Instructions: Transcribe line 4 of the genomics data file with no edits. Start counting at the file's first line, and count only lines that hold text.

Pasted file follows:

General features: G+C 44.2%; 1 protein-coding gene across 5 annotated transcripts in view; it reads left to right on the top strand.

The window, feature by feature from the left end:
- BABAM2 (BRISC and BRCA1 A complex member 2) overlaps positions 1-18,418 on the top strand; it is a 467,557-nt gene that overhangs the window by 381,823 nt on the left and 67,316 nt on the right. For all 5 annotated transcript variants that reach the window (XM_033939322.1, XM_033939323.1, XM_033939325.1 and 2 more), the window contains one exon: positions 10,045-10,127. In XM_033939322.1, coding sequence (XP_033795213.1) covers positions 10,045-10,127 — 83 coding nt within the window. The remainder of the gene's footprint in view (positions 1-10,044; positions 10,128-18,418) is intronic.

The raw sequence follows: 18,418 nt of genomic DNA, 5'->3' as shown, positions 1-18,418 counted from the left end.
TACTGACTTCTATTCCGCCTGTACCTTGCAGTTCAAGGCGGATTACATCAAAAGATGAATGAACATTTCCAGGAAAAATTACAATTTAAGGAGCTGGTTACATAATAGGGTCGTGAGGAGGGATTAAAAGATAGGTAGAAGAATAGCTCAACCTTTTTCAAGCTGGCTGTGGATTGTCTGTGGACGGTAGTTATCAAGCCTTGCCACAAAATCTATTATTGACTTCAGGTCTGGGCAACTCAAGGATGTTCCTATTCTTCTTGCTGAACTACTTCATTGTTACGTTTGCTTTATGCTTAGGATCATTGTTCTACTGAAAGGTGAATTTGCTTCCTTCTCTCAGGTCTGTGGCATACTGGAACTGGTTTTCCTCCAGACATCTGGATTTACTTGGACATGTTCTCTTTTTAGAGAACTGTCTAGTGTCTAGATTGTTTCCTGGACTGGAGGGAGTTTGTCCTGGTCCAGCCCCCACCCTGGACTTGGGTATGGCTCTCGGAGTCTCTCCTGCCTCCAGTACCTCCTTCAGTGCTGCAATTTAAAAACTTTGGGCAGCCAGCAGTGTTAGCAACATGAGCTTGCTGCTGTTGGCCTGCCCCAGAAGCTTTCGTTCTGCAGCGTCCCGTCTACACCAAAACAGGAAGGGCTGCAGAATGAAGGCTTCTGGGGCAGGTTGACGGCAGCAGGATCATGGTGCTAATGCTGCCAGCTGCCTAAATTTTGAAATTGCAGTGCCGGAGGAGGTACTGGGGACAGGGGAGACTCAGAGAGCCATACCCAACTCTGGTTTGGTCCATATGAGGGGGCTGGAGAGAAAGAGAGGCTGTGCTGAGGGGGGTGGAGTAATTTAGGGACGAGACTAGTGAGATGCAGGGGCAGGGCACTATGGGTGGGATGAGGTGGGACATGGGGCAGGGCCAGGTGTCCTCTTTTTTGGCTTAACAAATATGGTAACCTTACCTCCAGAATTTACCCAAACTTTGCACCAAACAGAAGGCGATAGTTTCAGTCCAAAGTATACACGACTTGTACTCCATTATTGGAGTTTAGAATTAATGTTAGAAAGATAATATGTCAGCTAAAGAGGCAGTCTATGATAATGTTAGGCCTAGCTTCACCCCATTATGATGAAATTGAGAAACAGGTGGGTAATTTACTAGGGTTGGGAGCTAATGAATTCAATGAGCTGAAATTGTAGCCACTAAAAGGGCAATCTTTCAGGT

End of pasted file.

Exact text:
The raw sequence follows: 18,418 nt of genomic DNA, 5'->3' as shown, positions 1-18,418 counted from the left end.